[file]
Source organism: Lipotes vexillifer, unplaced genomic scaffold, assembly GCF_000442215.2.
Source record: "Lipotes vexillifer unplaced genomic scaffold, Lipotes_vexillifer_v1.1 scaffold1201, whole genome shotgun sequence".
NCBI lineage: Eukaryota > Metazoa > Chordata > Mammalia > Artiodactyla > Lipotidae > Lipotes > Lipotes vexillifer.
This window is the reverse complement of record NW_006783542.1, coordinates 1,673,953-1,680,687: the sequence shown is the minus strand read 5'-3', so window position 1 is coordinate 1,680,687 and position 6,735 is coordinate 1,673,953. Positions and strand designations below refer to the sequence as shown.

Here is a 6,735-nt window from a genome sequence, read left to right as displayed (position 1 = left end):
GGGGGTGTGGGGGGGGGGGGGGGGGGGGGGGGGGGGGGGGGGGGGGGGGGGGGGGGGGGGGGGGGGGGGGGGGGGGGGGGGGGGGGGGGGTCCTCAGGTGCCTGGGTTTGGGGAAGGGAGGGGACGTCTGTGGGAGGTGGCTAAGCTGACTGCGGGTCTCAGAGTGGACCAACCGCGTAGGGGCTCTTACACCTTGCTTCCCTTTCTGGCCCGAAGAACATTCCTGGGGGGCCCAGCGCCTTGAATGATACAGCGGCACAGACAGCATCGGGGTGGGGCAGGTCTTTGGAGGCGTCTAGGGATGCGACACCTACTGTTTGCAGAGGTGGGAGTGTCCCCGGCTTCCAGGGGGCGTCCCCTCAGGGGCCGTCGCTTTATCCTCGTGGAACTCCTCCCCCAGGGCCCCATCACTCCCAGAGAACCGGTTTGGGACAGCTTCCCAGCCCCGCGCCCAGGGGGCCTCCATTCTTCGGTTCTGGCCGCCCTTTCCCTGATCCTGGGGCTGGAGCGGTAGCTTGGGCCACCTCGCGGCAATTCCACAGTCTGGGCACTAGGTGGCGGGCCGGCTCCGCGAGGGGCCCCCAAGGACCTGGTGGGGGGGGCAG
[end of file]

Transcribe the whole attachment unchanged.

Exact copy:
Source organism: Lipotes vexillifer, unplaced genomic scaffold, assembly GCF_000442215.2.
Source record: "Lipotes vexillifer unplaced genomic scaffold, Lipotes_vexillifer_v1.1 scaffold1201, whole genome shotgun sequence".
NCBI lineage: Eukaryota > Metazoa > Chordata > Mammalia > Artiodactyla > Lipotidae > Lipotes > Lipotes vexillifer.
This window is the reverse complement of record NW_006783542.1, coordinates 1,673,953-1,680,687: the sequence shown is the minus strand read 5'-3', so window position 1 is coordinate 1,680,687 and position 6,735 is coordinate 1,673,953. Positions and strand designations below refer to the sequence as shown.

Here is a 6,735-nt window from a genome sequence, read left to right as displayed (position 1 = left end):
GGGGGTGTGGGGGGGGGGGGGGGGGGGGGGGGGGGGGGGGGGGGGGGGGGGGGGGGGGGGGGGGGGGGGGGGGGGGGGGGGGGGGGGGGGTCCTCAGGTGCCTGGGTTTGGGGAAGGGAGGGGACGTCTGTGGGAGGTGGCTAAGCTGACTGCGGGTCTCAGAGTGGACCAACCGCGTAGGGGCTCTTACACCTTGCTTCCCTTTCTGGCCCGAAGAACATTCCTGGGGGGCCCAGCGCCTTGAATGATACAGCGGCACAGACAGCATCGGGGTGGGGCAGGTCTTTGGAGGCGTCTAGGGATGCGACACCTACTGTTTGCAGAGGTGGGAGTGTCCCCGGCTTCCAGGGGGCGTCCCCTCAGGGGCCGTCGCTTTATCCTCGTGGAACTCCTCCCCCAGGGCCCCATCACTCCCAGAGAACCGGTTTGGGACAGCTTCCCAGCCCCGCGCCCAGGGGGCCTCCATTCTTCGGTTCTGGCCGCCCTTTCCCTGATCCTGGGGCTGGAGCGGTAGCTTGGGCCACCTCGCGGCAATTCCACAGTCTGGGCACTAGGTGGCGGGCCGGCTCCGCGAGGGGCCCCCAAGGACCTGGTGGGGGGGGCAG